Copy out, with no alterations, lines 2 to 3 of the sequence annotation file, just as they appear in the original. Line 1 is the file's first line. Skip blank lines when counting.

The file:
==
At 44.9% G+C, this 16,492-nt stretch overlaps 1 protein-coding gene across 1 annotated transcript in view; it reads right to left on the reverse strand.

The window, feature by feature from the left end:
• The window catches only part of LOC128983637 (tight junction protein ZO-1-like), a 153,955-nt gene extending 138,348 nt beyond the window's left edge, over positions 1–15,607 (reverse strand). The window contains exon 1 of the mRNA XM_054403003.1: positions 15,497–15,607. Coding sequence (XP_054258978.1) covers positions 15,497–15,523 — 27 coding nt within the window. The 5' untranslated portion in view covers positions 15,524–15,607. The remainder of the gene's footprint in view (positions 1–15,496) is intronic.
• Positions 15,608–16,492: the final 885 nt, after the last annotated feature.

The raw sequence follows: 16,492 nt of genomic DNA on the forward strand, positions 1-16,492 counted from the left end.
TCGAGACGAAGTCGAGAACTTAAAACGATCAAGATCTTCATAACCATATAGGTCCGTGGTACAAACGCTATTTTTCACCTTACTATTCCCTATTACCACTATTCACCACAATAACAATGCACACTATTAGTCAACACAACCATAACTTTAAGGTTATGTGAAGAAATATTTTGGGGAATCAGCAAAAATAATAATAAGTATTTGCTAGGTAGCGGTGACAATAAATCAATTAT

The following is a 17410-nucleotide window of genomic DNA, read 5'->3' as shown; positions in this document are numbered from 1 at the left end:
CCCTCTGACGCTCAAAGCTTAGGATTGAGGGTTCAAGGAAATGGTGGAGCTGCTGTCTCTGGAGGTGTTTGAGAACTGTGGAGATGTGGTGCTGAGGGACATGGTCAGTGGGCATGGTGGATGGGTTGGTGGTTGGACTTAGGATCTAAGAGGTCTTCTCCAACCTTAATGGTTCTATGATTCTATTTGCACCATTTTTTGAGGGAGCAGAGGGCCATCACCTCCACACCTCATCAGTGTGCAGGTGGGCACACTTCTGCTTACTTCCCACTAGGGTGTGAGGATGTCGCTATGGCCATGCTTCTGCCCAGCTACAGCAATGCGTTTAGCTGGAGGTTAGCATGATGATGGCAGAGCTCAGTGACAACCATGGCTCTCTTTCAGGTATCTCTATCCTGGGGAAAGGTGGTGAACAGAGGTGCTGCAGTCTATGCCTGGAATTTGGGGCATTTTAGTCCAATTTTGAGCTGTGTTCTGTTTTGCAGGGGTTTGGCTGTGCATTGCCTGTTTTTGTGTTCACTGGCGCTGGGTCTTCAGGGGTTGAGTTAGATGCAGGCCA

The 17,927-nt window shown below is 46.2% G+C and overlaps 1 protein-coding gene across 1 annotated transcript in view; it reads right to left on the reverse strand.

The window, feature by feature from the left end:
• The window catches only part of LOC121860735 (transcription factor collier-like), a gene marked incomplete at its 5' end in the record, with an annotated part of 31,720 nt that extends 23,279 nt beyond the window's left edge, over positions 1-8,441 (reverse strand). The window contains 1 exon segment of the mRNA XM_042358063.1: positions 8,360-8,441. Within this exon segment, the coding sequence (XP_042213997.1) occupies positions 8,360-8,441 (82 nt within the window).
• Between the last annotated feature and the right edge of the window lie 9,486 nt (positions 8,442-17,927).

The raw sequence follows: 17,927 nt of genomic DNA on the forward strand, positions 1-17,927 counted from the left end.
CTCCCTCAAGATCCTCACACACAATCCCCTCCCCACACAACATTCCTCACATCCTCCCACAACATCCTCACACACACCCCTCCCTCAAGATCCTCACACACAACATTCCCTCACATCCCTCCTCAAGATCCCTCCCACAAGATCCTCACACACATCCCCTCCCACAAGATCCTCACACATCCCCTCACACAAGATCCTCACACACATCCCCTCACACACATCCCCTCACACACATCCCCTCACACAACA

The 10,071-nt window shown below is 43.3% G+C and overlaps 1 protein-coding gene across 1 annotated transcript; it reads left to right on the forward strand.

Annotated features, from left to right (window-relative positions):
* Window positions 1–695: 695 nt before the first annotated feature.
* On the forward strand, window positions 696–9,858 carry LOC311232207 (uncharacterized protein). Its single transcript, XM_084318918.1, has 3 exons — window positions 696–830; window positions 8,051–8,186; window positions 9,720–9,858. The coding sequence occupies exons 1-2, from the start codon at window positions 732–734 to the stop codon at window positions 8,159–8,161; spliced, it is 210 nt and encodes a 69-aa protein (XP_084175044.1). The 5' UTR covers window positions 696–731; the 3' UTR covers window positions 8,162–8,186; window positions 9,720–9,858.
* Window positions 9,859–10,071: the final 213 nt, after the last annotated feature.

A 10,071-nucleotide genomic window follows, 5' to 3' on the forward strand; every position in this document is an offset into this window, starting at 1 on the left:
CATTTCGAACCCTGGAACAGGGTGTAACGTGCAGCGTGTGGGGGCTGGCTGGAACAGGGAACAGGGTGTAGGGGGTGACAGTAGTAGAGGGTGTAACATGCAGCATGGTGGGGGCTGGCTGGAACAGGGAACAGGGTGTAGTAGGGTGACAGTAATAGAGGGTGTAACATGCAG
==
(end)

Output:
The window, feature by feature from the left end:
• The window catches only part of LOC128983637 (tight junction protein ZO-1-like), a 153,955-nt gene extending 138,348 nt beyond the window's left edge, over positions 1–15,607 (reverse strand). The window contains exon 1 of the mRNA XM_054403003.1: positions 15,497–15,607. Coding sequence (XP_054258978.1) covers positions 15,497–15,523 — 27 coding nt within the window. The 5' untranslated portion in view covers positions 15,524–15,607. The remainder of the gene's footprint in view (positions 1–15,496) is intronic.